Franck Vigroux is a French musician, instrumentalist, composer, turntablist and movie director, who covers wide musical range from avantgarde and improvisational music to experimental and extreme kinds of electronic music. He uses both classic instruments such as a guitar as well as analogue electronic devices. Vigroux records and performs by himself or in terms of collaborative projects and live acts with artists like Mika Vainio, Ben Miller, Reinhold Friedl and other artists such as dancers, visual artists or directors. In 2003, he founded his own label D’Autres Cordes Records and 5 years later started the Company D’autres cordes, dedicated to performing arts. For Secret Thirteen, he shares his creative strategies and approaches, talks about his various projects as well as his attitude towards the future.
You are a virtuoso on guitar, worked with instrumental ensembles, use a lot of different electronic devices and are a turntablist… Yet on your new album Climent, you brought your guitar back to life with simply playing tones and overtones. How your approach of making music changed during the years?
Guitar is my first instrument, I still play it, but not that much. After years and years of practice and hundreds of concerts, I was looking for something else, new musical experiences. So at the beginning of the 2000’s I started to use turntables and samplers, making live collages, cut-ups, improvisations. That’s how I also came to composition and particularly electroacoustic music.
I have neglected the guitar for the last three years, I was totally focused on my electronic instruments and my work in terms of performing art or audiovisual projects. But last spring I found again that old 50€ guitar my mother bought me when I was 16. Strings haven’t been changed since probably 15 years, the instrument really needs to be repaired, but… It was an instrument dedicated to play with a bottleneck actually, I have to say I was a blues fanatic at that time, I was particularly into the delta blues… The roots.
So I recorded Ciment while I was making the music for Centaure EP. Both recordings are based on two very different instrumental approaches, but at the same time, they both are something very natural for me. And esthetically, they’re not that far away from each other, even though one has clearly blues influences (Climent) and the other has industrial noise influences. But for me, it’s something natural, it looks like my musician route.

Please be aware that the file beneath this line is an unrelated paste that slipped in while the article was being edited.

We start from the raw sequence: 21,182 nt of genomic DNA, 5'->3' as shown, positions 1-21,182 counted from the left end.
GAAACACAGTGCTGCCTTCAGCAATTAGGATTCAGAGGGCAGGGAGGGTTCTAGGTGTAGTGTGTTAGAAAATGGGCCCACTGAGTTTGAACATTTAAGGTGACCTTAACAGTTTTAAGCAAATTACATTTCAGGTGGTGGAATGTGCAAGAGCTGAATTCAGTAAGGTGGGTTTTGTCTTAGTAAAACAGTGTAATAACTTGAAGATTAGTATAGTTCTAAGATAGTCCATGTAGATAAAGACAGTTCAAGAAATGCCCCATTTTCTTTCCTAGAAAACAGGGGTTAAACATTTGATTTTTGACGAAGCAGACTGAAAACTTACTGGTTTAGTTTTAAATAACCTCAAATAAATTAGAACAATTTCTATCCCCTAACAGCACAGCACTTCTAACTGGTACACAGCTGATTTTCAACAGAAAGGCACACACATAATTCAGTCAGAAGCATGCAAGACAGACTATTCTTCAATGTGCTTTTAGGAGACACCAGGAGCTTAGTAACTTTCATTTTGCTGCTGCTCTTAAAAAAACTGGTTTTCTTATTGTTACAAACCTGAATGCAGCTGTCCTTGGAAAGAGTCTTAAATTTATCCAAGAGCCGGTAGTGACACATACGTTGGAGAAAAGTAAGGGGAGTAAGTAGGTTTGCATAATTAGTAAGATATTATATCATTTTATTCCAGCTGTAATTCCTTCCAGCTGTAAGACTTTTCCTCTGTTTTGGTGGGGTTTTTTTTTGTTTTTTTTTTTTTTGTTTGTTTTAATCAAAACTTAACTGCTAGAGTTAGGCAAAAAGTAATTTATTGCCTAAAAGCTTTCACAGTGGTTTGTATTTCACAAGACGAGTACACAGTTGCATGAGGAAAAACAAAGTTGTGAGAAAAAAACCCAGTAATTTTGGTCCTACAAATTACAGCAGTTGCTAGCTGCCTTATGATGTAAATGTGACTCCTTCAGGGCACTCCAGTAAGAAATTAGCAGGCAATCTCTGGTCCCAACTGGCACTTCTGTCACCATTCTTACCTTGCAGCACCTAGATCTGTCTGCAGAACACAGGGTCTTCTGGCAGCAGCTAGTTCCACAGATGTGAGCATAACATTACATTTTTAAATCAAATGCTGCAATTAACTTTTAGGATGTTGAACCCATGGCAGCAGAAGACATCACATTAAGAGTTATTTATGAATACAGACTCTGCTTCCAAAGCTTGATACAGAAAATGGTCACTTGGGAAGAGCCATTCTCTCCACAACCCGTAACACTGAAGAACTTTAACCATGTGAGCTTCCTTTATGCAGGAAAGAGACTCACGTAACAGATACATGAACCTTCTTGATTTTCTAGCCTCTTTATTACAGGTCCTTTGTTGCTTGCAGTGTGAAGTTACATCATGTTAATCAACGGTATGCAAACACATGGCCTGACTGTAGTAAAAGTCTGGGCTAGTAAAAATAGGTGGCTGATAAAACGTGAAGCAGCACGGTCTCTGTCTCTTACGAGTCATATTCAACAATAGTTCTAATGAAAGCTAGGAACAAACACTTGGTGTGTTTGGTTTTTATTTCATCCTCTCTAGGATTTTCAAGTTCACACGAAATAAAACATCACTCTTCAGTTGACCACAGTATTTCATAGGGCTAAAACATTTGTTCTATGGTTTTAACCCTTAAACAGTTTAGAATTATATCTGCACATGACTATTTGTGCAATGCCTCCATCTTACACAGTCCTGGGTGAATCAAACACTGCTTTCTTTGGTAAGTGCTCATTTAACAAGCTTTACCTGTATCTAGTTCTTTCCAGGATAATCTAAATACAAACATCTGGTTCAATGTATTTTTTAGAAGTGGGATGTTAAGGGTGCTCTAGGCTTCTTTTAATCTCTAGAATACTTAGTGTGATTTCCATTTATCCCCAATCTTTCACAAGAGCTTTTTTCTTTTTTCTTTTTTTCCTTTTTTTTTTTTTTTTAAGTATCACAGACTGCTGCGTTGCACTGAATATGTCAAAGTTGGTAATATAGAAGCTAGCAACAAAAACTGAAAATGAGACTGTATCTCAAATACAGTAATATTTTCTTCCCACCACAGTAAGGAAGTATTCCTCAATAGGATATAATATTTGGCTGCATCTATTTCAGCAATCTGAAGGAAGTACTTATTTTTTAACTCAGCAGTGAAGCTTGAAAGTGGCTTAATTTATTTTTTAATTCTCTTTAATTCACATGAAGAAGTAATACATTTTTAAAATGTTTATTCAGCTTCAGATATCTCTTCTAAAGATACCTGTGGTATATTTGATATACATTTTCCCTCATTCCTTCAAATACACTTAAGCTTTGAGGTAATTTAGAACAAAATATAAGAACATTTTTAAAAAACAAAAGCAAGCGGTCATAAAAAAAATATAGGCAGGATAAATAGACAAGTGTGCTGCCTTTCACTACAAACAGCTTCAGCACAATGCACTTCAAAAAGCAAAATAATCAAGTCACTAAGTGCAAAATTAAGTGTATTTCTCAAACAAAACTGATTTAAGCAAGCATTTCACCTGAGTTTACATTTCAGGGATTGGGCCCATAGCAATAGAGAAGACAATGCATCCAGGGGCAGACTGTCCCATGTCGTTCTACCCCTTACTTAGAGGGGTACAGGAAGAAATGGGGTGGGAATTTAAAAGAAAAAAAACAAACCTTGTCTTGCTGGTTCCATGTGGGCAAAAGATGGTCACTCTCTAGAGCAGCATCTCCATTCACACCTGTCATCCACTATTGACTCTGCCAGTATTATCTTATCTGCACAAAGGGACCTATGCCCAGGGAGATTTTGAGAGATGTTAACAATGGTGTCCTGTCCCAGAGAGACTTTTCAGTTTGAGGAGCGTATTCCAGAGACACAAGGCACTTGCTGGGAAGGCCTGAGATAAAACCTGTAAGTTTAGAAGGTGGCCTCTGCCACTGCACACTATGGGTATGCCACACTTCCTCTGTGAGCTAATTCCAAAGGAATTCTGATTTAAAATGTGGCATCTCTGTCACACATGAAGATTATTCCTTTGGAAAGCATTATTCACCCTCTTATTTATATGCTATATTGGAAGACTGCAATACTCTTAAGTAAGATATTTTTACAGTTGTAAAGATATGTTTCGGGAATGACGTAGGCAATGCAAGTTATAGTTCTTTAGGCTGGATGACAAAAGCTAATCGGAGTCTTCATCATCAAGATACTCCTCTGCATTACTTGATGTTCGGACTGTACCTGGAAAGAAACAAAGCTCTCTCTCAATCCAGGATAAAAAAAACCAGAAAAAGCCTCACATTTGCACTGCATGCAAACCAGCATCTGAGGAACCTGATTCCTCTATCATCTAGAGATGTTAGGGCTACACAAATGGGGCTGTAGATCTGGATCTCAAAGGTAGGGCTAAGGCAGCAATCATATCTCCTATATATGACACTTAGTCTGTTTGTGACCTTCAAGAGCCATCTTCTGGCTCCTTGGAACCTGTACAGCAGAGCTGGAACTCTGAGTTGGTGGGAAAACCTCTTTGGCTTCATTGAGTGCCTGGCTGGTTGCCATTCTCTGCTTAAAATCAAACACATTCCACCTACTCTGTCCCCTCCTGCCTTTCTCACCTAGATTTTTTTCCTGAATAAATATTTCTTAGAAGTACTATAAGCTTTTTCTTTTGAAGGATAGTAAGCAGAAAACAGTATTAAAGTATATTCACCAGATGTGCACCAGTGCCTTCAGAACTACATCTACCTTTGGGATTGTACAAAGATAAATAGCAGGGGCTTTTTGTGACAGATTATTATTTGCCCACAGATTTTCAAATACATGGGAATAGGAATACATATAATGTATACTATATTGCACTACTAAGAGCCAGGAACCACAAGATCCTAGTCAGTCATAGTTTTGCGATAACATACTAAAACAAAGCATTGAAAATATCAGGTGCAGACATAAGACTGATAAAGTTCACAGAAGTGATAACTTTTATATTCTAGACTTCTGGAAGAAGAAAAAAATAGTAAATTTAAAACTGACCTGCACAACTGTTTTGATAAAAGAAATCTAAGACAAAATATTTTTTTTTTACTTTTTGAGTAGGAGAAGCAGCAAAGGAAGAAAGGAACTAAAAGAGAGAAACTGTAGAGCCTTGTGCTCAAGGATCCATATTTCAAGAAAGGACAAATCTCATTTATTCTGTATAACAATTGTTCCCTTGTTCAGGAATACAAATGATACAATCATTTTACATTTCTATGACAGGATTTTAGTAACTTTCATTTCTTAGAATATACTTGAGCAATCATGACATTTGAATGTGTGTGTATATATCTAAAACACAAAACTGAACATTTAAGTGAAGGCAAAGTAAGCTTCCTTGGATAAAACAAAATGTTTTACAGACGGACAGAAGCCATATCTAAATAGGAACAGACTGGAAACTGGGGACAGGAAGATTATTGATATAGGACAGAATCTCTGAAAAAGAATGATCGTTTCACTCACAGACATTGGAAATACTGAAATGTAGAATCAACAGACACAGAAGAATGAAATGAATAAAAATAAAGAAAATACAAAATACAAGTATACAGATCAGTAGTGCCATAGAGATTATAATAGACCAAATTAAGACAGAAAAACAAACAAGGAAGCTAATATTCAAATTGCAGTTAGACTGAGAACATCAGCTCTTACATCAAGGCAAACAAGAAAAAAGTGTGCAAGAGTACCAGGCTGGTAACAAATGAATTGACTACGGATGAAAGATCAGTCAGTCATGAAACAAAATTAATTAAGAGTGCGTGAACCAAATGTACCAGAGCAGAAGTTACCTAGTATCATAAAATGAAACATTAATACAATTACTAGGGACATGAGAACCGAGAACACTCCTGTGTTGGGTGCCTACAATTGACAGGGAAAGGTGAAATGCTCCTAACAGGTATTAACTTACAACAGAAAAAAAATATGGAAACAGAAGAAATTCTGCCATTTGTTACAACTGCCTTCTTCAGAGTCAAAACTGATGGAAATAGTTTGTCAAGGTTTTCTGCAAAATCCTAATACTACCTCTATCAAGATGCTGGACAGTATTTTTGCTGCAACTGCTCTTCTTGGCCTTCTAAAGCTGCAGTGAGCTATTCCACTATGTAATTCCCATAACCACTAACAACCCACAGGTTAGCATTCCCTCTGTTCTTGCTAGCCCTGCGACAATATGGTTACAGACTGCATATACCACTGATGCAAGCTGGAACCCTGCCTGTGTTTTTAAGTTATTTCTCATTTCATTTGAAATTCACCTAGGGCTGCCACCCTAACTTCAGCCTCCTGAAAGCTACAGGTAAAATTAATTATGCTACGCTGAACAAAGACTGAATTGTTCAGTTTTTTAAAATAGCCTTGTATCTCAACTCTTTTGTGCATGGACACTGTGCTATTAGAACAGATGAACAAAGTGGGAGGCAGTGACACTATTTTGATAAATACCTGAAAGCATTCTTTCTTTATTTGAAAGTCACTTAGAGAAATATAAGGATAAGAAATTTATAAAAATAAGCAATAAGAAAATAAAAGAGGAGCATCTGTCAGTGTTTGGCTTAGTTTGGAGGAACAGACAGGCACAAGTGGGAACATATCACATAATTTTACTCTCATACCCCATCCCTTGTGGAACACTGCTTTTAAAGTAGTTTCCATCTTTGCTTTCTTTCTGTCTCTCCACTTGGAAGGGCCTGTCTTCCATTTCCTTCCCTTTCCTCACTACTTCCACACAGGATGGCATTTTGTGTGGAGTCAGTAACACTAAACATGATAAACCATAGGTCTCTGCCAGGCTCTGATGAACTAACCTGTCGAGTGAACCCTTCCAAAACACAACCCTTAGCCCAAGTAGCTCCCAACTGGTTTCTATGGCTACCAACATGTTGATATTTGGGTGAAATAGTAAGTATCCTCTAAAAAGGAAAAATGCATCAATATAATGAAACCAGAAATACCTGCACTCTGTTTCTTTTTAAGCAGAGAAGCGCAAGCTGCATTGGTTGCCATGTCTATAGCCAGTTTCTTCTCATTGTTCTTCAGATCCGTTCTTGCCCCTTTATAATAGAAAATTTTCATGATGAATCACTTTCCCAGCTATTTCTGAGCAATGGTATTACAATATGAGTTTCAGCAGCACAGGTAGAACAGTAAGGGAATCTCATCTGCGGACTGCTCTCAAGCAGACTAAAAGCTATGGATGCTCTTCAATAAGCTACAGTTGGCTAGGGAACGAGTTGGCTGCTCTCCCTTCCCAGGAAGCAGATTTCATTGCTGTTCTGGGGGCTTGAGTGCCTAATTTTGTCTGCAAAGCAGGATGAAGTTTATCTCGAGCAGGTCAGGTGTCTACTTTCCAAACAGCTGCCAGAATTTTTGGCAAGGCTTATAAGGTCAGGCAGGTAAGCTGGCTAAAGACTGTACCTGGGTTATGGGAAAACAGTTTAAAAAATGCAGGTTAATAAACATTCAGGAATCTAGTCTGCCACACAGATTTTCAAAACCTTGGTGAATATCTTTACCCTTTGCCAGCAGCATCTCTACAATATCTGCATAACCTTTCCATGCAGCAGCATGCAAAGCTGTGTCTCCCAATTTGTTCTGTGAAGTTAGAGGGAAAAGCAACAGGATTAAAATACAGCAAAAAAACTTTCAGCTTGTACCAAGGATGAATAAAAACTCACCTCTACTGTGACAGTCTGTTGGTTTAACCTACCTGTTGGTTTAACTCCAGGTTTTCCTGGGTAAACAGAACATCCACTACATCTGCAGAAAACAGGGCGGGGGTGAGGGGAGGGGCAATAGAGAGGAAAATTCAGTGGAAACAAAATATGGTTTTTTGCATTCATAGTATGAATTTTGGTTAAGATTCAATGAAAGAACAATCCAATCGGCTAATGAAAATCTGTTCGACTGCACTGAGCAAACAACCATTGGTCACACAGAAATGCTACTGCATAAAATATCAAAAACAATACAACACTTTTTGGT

What kind of feelings or impressions do you like to leave in listeners’ minds with your music on Climent? Or is it more a study of the guitar and overtones themselves?
There are many things to comment on your question. When I compose music, I don’t think about listeners, I don’t think about the others, I just think about the music and the ideas I try to reach with the few musical skills I have. Otherwise, you probably know that recently U2’s album was in all iTunes upgrade, that was just the worst thing Apple has ever done at such scale, what’s next ? A book obliged to be read? We are almost there, real dystopia.
For Ciment I wanted to avoid any kind of virtuosity, I tried to make something slow and open, no chord resolution, ghost melodies, silence… There may be something melancholic in that music, something appeased, while in Centaure the sound is massive and brutal, made of beats, noises, drones. But both albums are very complementary and if you want to know my music, I think it’s interesting to listen to both of them!
Do you study sounds more from their physical, metaphorical or biological perspective? Which aspects of sound do you examine recently?
Physically for sure. It’s something I like to explore – the volume, extremely low and high frequencies. But I can say I particularly explore all kind of distortion combinations with digital and analogue, fuzz, overdrive, bit crusher etc.
You search for new sounds mainly in your studio. Apart of the guitar, which instruments have you been using lately? And where do you get your inspiration for sound exploration, apart of your studio?
I try to invent my own instrument with combination of several electronics devices. The last set up I’m working on is a combination of a Buchla synth and Revox reel to reel tape recorder, plus two “freeze” pedals. That’s an example. Usually, I have 4 or 5 sets of that kind for live performances.
In studio, I like to explore analogue electronics like synths or filters and acoustic sounds I record by myself. These sounds are already very inspiring, their nature is so rich… My inspiration also comes from everywhere – the music I listen to of course. And all I see and hear on a daily basis is inspiring.